XBB.1.5 has a transmission advantage, but this doesn’t make it a game-changing “super variant.” Keep calm, get boosted (and ramp-up precautions), and carry-on.
At this stage of the pandemic, new variants are *guaranteed* to come and go. Variants arise from random errors as viruses make copies of itself. Most of these errors will be neutral (or even harmful) to the survival of the virus. But if you roll the dice millions of times, you’re bound to hit a winner eventually. A mutation that gives the virus an advantage will spread and create more copies of itself, crowding out other less “fit” variants.
This is what we are currently seeing with XBB.1.5 in the U.S.
XBB.1.5 made up an estimated 40.5% of US cases in the week ending Dec 31st (up from 20% the previous week) and up to 75% of confirmed cases in the Northeast.
Why is XBB.1.5 becoming dominant?
XBB.1.5 seems to have stumbled across two advantages that are powerful in combination.
Immune evasion: Antibodies from previous infection or vaccination don’t attach as well to the virus to block infection. Given the high levels of population immunity, most new variants today need to evolve a degree of immune evasion to spread.
Receptor binding: The variant is better at getting into our cells. SARS-CoV-2 famously uses the ACE2 receptor to gain entry to our cells. XBB.1.5 has a mutation that helps it bind more easily to ACE2 receptors and enter our cells, where it makes copies of itself.
Recent variants have often had one of these two advantages, but not both. This likely explains why XBB.1.5. is outcompeting other variants.
Is XBB.1.5 more severe?
So far there is no evidence that XBB.1.5 causes more severe disease, but it’s something we always keep an eye on. There are very few “immune naïve” people who have not been infected, vaccinated, or both. While new variants can evade existing immunity enough to infect people and spread, we still have significant protection against severe disease compared to when we had no immunity.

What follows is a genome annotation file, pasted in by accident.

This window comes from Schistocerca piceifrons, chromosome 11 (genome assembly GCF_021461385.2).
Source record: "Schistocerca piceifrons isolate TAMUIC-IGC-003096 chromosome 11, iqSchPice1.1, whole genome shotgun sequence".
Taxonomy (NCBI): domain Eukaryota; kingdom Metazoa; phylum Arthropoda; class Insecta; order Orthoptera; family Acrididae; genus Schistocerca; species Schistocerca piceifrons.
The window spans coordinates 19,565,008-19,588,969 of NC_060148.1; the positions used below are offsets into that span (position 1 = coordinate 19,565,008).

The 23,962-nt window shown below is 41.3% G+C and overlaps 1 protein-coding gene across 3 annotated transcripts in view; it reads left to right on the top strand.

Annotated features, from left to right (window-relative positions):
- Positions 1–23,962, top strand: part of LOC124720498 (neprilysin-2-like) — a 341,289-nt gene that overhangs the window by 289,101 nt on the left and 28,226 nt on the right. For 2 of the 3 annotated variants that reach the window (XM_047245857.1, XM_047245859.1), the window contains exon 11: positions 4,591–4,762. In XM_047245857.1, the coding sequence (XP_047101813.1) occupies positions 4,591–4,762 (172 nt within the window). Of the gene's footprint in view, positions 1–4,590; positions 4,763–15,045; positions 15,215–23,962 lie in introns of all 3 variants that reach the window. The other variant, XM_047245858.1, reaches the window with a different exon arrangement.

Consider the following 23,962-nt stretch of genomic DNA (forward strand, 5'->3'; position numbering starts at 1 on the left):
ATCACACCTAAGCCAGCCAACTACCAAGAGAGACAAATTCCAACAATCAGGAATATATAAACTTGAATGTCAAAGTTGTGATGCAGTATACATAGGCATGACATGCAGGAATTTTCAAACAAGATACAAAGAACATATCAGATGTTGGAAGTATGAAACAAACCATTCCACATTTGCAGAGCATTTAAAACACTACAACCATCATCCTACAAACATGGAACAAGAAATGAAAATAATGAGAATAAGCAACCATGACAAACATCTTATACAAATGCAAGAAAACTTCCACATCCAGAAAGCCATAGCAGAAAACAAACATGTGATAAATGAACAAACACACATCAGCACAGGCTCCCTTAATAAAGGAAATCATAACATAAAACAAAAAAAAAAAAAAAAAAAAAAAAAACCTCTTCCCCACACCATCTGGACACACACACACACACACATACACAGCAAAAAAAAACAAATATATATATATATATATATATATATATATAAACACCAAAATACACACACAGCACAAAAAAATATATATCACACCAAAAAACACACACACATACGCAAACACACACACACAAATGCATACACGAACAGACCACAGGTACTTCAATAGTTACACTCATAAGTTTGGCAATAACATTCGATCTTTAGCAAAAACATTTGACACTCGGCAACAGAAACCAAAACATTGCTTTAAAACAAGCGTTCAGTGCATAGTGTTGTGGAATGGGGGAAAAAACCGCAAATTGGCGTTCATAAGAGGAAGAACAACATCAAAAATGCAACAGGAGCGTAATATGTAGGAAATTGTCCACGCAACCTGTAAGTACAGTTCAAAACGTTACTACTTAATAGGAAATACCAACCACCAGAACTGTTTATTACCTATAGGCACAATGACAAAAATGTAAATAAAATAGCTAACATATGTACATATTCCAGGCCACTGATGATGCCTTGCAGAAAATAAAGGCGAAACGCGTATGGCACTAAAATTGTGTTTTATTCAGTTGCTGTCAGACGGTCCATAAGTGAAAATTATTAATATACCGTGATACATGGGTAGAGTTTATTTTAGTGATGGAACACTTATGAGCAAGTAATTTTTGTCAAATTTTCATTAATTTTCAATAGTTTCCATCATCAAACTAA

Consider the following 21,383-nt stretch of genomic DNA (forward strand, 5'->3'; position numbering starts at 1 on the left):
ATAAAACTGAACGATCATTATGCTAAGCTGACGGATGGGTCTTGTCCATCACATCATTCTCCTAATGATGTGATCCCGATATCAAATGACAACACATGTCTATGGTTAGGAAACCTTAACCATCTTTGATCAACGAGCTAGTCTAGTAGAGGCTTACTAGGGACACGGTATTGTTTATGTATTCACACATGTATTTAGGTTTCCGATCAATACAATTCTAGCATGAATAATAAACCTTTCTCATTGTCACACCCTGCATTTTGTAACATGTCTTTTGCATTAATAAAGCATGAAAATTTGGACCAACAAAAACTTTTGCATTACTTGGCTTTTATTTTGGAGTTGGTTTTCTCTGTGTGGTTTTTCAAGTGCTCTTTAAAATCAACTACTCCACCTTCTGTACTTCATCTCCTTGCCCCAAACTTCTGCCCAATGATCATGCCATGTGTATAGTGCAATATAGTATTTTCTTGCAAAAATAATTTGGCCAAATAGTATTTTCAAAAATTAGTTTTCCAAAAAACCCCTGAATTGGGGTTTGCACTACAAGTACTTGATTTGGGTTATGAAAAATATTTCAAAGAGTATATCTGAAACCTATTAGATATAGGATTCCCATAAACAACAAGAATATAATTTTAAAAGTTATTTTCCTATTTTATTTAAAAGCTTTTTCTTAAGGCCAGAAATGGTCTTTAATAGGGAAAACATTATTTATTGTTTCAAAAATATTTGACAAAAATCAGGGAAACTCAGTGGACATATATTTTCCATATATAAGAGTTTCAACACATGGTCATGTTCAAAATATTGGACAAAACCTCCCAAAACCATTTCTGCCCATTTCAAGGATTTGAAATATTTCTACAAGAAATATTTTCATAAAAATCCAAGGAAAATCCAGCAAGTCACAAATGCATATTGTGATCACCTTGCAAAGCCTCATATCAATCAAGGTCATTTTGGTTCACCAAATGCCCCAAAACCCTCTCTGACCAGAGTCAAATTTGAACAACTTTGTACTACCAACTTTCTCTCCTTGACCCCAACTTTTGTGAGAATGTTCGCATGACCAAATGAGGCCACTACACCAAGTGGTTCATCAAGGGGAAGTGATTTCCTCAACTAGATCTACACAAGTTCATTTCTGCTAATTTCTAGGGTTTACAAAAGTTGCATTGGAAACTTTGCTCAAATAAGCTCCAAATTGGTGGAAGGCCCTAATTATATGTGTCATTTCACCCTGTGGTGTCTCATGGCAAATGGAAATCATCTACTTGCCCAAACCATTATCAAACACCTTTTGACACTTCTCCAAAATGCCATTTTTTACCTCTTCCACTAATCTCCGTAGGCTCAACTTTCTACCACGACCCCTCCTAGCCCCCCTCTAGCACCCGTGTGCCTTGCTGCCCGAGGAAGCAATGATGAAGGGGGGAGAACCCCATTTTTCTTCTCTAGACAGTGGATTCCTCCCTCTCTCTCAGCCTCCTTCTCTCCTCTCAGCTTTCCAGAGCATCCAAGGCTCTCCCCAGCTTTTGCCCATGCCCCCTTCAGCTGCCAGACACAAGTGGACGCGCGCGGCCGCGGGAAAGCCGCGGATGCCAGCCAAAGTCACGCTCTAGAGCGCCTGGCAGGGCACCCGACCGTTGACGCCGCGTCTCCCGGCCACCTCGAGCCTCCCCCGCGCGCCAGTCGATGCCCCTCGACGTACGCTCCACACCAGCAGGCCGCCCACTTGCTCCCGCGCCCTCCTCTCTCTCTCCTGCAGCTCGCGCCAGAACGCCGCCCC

Do the boosters work against this variant?
Yes. A recent study in the New England Journal of Medicine (linked below) showed that blood from people who had received the Omicron-updated (or bivalent) booster neutralized all Omicron subvariants (including XBB, the parent of XBB.1.5) significantly better than those who only received one or two doses of the original vaccine. That means boosted people have more antibodies that can bind to XBB and prevent infection. Only 37.5 % of Americans aged 65+ have gotten their bivalent booster (and only 15% overall), so there is LOTS of room for improvement.
What can I do?
Stay up to date on your vaccines, including the bivalent booster. This is the most important thing you can do.
Masking, improving ventilation, rapid testing, and staying home when sick can all limit the opportunity of XBB.1.5 to spread
(Fun fact–this works for other viruses too!)
While they deserve a watchful eye, there will ALWAYS be new variants. Right now, it is XBB.1.5.
Don’t panic– but let’s use the tools we have to limit the spread and be less hospitable hosts.
Those Nerdy Girls
“Neutralization against BA.2.75.2, BQ.1.1, and XBB from mRNA Bivalent Booster”
Twitter thread from virologist Dr. Angie Rasmussen
“What we know and don’t know about the XBB.1.5 COVID subvariant”